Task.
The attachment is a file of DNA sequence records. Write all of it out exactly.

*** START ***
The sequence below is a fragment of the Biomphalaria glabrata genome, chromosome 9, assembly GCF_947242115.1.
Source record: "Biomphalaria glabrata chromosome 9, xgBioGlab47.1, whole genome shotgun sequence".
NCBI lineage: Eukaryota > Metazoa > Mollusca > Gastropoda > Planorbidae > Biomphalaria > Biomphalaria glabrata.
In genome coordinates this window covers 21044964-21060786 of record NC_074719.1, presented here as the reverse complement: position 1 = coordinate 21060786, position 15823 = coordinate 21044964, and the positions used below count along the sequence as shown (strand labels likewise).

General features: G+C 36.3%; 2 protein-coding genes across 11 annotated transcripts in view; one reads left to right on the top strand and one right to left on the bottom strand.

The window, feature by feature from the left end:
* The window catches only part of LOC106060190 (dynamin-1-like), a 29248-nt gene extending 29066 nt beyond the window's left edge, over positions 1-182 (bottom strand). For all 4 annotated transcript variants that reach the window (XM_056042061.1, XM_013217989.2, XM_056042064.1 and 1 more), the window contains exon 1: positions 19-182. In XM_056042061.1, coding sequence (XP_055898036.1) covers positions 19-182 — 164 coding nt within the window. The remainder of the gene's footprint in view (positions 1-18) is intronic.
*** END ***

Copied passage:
The sequence below is a fragment of the Biomphalaria glabrata genome, chromosome 9, assembly GCF_947242115.1.
Source record: "Biomphalaria glabrata chromosome 9, xgBioGlab47.1, whole genome shotgun sequence".
NCBI lineage: Eukaryota > Metazoa > Mollusca > Gastropoda > Planorbidae > Biomphalaria > Biomphalaria glabrata.
In genome coordinates this window covers 21044964-21060786 of record NC_074719.1, presented here as the reverse complement: position 1 = coordinate 21060786, position 15823 = coordinate 21044964, and the positions used below count along the sequence as shown (strand labels likewise).

General features: G+C 36.3%; 2 protein-coding genes across 11 annotated transcripts in view; one reads left to right on the top strand and one right to left on the bottom strand.

The window, feature by feature from the left end:
* The window catches only part of LOC106060190 (dynamin-1-like), a 29248-nt gene extending 29066 nt beyond the window's left edge, over positions 1-182 (bottom strand). For all 4 annotated transcript variants that reach the window (XM_056042061.1, XM_013217989.2, XM_056042064.1 and 1 more), the window contains exon 1: positions 19-182. In XM_056042061.1, coding sequence (XP_055898036.1) covers positions 19-182 — 164 coding nt within the window. The remainder of the gene's footprint in view (positions 1-18) is intronic.